March: Book Three
by John Lewis

Children's Books to help talk about Racism & Discrimination: March

March: Book Three is the stunning conclusion of the award-winning trilogy by congressman and civil rights key figure John Lewis. Starting in 1963, the book describes the continuing struggle for justice. With an unpredictable new president and fractures within the movement deepening, 25-year-old John Lewis risks everything in a historic showdown high above the Alabama river, in a town called Selma. With expressive black-and-white illustrations, this unique graphic novel makes the history of the civil rights movement accessible to teenagers. ~ African – High School

Complete trilogy: March (Trilogy Slipcase Set)

Also featured here: The 10 Best Multicultural Young Adult Novels of 2016

*You can buy any of the books on this site from Amazon USA by clicking on the book titles or images*

Multicultural Disney Toys Multicultural Games & Puzzles Multicultural Barbie Dolls
Multicultural Dolls & Puppets Multicultural Play Figures Multicultural Arts & Crafts

Multicultural Children's Clothes

25 Responses

  1. tvl ict
    | Reply

    I wholeheartedly agree, and I appreciate you taking the time to say so. All readers will find this site to be extremely beneficial. Work is outstanding.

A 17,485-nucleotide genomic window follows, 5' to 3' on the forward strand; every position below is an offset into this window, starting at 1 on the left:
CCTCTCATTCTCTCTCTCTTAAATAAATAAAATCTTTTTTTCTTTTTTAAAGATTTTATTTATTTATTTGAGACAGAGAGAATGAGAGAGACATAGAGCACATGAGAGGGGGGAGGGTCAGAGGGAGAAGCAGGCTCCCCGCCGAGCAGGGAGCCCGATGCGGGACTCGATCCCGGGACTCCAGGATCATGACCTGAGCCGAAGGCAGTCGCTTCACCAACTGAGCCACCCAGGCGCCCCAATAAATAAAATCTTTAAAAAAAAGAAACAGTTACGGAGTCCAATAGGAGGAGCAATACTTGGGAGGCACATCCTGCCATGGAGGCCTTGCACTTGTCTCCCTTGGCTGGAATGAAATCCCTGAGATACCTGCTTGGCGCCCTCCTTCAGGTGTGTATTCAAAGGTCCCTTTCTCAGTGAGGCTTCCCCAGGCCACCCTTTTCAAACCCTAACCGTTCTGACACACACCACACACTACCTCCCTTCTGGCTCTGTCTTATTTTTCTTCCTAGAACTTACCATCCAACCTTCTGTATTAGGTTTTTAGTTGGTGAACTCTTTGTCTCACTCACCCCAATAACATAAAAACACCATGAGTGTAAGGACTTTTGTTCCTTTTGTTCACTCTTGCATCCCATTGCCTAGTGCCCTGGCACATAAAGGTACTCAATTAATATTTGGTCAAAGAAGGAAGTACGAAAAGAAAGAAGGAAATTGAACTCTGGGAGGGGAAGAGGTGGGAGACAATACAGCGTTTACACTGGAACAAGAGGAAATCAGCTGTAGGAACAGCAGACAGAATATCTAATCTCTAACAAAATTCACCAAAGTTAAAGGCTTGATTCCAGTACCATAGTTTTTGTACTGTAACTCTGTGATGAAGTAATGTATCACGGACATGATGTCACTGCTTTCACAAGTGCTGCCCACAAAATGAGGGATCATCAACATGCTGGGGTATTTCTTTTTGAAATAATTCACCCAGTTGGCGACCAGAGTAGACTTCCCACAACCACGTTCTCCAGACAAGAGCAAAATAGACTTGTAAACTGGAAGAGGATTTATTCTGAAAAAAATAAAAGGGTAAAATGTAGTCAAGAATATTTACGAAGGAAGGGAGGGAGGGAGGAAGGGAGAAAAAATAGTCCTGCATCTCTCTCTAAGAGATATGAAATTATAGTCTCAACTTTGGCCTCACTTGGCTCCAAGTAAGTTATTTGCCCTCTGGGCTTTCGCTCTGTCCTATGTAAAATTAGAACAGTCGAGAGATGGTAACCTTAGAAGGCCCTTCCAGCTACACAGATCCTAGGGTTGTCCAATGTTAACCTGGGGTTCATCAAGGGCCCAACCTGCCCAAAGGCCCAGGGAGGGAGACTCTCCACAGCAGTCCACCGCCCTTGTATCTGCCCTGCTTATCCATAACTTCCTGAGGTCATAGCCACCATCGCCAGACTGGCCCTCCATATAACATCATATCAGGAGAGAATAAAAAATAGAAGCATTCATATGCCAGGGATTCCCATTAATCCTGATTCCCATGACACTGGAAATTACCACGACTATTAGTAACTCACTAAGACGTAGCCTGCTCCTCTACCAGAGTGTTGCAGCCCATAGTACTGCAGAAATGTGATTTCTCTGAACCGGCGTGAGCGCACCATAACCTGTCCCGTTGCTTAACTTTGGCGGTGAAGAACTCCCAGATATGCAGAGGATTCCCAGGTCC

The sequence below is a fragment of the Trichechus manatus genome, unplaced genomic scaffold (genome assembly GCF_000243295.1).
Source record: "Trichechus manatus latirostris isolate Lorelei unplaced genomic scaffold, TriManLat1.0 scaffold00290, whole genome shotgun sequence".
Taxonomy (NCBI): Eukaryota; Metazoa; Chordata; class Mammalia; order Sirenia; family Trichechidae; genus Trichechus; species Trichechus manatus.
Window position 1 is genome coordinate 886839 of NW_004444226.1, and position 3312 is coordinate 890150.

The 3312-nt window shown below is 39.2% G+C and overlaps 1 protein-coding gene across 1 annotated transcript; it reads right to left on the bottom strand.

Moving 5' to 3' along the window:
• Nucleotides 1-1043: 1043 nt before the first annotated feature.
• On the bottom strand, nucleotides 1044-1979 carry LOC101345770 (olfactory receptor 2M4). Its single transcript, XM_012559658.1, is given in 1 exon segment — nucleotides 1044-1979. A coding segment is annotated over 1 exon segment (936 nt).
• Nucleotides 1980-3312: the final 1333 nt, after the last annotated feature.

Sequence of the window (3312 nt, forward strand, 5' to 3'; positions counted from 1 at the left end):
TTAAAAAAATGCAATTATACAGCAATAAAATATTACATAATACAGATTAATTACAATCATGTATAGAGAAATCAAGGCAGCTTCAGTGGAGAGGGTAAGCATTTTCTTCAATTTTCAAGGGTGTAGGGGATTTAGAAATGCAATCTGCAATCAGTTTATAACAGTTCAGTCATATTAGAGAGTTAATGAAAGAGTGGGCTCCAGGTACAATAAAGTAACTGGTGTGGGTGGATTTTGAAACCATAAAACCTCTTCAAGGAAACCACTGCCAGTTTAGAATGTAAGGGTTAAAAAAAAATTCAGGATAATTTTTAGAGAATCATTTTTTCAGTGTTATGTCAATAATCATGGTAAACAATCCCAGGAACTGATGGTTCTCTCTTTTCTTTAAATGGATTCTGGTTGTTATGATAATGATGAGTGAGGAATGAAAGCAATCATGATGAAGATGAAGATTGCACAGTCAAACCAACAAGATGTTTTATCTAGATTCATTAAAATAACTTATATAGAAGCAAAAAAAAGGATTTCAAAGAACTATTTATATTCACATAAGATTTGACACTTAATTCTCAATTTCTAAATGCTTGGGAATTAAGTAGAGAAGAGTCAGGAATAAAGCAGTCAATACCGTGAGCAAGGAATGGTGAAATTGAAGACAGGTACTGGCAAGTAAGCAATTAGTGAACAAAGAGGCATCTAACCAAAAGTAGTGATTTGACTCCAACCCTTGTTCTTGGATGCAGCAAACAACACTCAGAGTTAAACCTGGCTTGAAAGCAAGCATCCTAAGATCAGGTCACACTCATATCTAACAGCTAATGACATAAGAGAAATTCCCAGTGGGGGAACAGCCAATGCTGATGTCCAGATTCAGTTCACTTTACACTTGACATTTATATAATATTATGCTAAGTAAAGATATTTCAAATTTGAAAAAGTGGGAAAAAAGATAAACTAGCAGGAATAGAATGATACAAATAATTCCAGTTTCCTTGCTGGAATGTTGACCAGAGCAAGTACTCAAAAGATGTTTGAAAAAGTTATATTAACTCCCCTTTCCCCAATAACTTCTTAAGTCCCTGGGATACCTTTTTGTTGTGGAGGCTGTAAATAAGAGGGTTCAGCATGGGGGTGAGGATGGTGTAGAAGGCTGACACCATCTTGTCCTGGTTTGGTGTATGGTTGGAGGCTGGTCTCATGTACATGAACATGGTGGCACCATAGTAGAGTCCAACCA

2. Lynda Daniele
    | Reply

    I completely agree with what you have written. I hope this post could reach more people as this was truly an interesting post.

  3. Andrea Dyer
    | Reply

    Can someone please point me in the right direction to purchase these books in mass quantities? I want to purchase them and donate them to schools so they can read and teach the youth! Please any help would be appreciated!

    Thank you!

    • Colours of Us

      That is such a fantastic thing to do! You can buy any of the books from Amazon by clicking on the titles or images in the post.

    • Andrea Dyer

      Thank you! But it will only allow me to order 4 at a time.. I’m trying to get at least 50 each

    • Colours of Us

      That is so strange! Normally it gives you the drop down menu for quantity and allows you to order up to 30. Which particular books were trying to order?

    • Colours of Us